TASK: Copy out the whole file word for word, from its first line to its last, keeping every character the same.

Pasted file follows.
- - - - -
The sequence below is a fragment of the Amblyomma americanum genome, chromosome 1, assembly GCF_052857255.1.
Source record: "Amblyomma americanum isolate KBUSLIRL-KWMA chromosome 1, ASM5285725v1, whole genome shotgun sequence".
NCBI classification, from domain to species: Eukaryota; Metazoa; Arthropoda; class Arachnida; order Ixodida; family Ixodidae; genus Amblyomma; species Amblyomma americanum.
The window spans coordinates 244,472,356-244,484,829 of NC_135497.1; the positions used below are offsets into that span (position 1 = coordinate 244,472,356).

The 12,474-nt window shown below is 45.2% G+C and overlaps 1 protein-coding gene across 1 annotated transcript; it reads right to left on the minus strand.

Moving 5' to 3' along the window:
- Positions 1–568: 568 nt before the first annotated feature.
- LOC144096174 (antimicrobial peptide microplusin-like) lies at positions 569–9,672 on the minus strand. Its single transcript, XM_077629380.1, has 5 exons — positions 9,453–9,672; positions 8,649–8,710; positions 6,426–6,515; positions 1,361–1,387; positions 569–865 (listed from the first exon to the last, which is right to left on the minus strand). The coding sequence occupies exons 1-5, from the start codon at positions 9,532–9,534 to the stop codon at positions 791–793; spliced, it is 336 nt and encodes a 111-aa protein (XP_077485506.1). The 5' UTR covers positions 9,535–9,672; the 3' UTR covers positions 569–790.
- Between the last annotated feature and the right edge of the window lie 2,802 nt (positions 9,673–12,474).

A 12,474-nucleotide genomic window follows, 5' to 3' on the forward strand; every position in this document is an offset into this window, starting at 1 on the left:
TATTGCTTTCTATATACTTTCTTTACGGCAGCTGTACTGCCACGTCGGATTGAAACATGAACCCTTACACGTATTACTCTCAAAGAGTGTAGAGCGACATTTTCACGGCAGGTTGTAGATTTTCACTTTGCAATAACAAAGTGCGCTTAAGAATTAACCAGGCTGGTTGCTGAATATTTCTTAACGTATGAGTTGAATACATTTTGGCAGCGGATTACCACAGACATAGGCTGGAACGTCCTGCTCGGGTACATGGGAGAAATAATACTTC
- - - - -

The sequence below is a fragment of the Amblyomma americanum genome, chromosome 1, assembly GCF_052857255.1.
Source record: "Amblyomma americanum isolate KBUSLIRL-KWMA chromosome 1, ASM5285725v1, whole genome shotgun sequence".
NCBI classification, from domain to species: Eukaryota; Metazoa; Arthropoda; class Arachnida; order Ixodida; family Ixodidae; genus Amblyomma; species Amblyomma americanum.
The window spans coordinates 244,472,356-244,484,829 of NC_135497.1; the positions used below are offsets into that span (position 1 = coordinate 244,472,356).

The 12,474-nt window shown below is 45.2% G+C and overlaps 1 protein-coding gene across 1 annotated transcript; it reads right to left on the minus strand.

Moving 5' to 3' along the window:
- Positions 1–568: 568 nt before the first annotated feature.
- LOC144096174 (antimicrobial peptide microplusin-like) lies at positions 569–9,672 on the minus strand. Its single transcript, XM_077629380.1, has 5 exons — positions 9,453–9,672; positions 8,649–8,710; positions 6,426–6,515; positions 1,361–1,387; positions 569–865 (listed from the first exon to the last, which is right to left on the minus strand). The coding sequence occupies exons 1-5, from the start codon at positions 9,532–9,534 to the stop codon at positions 791–793; spliced, it is 336 nt and encodes a 111-aa protein (XP_077485506.1). The 5' UTR covers positions 9,535–9,672; the 3' UTR covers positions 569–790.
- Between the last annotated feature and the right edge of the window lie 2,802 nt (positions 9,673–12,474).

A 12,474-nucleotide genomic window follows, 5' to 3' on the forward strand; every position in this document is an offset into this window, starting at 1 on the left:
TATTGCTTTCTATATACTTTCTTTACGGCAGCTGTACTGCCACGTCGGATTGAAACATGAACCCTTACACGTATTACTCTCAAAGAGTGTAGAGCGACATTTTCACGGCAGGTTGTAGATTTTCACTTTGCAATAACAAAGTGCGCTTAAGAATTAACCAGGCTGGTTGCTGAATATTTCTTAACGTATGAGTTGAATACATTTTGGCAGCGGATTACCACAGACATAGGCTGGAACGTCCTGCTCGGGTACATGGGAGAAATAATACTTC